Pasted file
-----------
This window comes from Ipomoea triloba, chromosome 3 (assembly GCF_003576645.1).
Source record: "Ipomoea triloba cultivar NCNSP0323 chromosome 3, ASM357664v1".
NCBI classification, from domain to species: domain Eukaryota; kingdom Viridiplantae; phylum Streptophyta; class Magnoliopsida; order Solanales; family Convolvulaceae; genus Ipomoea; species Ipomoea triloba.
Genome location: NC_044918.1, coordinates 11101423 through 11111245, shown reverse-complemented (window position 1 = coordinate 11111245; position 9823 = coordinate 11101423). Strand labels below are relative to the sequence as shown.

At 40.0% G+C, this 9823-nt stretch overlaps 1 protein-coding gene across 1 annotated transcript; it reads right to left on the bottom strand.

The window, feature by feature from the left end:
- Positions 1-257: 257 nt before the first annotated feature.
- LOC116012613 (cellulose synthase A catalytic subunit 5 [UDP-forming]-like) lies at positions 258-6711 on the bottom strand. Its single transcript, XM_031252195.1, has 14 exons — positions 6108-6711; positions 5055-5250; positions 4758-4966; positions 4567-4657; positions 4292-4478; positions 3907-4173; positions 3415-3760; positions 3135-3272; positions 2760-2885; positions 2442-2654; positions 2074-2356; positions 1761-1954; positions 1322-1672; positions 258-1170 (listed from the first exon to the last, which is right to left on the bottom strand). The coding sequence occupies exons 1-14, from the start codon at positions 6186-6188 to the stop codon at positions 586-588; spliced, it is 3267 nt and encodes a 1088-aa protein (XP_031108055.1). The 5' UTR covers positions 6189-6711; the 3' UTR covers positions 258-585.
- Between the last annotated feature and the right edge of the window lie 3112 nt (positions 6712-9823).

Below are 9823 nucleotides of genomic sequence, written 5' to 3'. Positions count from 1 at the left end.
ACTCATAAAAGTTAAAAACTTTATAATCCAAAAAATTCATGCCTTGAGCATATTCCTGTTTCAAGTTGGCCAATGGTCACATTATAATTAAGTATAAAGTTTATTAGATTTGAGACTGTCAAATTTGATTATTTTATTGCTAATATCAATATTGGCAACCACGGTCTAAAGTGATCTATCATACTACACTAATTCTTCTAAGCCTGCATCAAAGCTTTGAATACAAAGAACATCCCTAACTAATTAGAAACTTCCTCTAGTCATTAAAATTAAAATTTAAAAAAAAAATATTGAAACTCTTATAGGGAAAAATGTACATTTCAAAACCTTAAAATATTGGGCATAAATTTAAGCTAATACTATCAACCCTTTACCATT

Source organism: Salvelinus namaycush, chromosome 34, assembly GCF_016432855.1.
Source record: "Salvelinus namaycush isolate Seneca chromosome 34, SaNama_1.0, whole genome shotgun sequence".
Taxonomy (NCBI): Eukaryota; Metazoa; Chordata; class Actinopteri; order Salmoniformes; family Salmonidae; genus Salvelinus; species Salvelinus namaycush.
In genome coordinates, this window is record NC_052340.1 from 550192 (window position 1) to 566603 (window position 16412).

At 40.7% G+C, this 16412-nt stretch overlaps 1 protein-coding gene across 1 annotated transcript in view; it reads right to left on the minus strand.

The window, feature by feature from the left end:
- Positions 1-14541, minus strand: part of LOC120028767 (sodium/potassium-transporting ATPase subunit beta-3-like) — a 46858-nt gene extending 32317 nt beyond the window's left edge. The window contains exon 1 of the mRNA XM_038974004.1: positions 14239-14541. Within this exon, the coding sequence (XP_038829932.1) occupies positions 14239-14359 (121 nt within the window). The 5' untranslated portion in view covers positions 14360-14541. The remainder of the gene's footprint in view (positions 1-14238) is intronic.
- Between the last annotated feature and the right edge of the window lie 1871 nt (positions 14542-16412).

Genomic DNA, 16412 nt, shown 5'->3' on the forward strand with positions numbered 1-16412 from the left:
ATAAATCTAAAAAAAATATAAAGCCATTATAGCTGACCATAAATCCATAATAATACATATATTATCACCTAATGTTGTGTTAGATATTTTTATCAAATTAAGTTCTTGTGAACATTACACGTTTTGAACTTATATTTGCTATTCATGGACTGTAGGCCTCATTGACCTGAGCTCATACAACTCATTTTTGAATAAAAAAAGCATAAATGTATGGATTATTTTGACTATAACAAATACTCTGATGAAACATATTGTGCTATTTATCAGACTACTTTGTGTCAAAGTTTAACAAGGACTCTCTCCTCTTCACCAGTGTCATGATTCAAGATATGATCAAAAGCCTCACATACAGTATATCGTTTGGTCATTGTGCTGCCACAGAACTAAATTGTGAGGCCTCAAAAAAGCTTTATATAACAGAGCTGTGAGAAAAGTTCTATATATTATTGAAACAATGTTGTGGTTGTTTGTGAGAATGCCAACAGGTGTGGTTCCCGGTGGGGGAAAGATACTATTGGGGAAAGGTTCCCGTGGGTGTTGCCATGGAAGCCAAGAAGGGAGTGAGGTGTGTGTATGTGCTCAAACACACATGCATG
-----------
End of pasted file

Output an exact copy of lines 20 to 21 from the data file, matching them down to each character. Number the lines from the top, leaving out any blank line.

Genomic DNA, 16412 nt, shown 5'->3' on the forward strand with positions numbered 1-16412 from the left:
ATAAATCTAAAAAAAATATAAAGCCATTATAGCTGACCATAAATCCATAATAATACATATATTATCACCTAATGTTGTGTTAGATATTTTTATCAAATTAAGTTCTTGTGAACATTACACGTTTTGAACTTATATTTGCTATTCATGGACTGTAGGCCTCATTGACCTGAGCTCATACAACTCATTTTTGAATAAAAAAAGCATAAATGTATGGATTATTTTGACTATAACAAATACTCTGATGAAACATATTGTGCTATTTATCAGACTACTTTGTGTCAAAGTTTAACAAGGACTCTCTCCTCTTCACCAGTGTCATGATTCAAGATATGATCAAAAGCCTCACATACAGTATATCGTTTGGTCATTGTGCTGCCACAGAACTAAATTGTGAGGCCTCAAAAAAGCTTTATATAACAGAGCTGTGAGAAAAGTTCTATATATTATTGAAACAATGTTGTGGTTGTTTGTGAGAATGCCAACAGGTGTGGTTCCCGGTGGGGGAAAGATACTATTGGGGAAAGGTTCCCGTGGGTGTTGCCATGGAAGCCAAGAAGGGAGTGAGGTGTGTGTATGTGCTCAAACACACATGCATG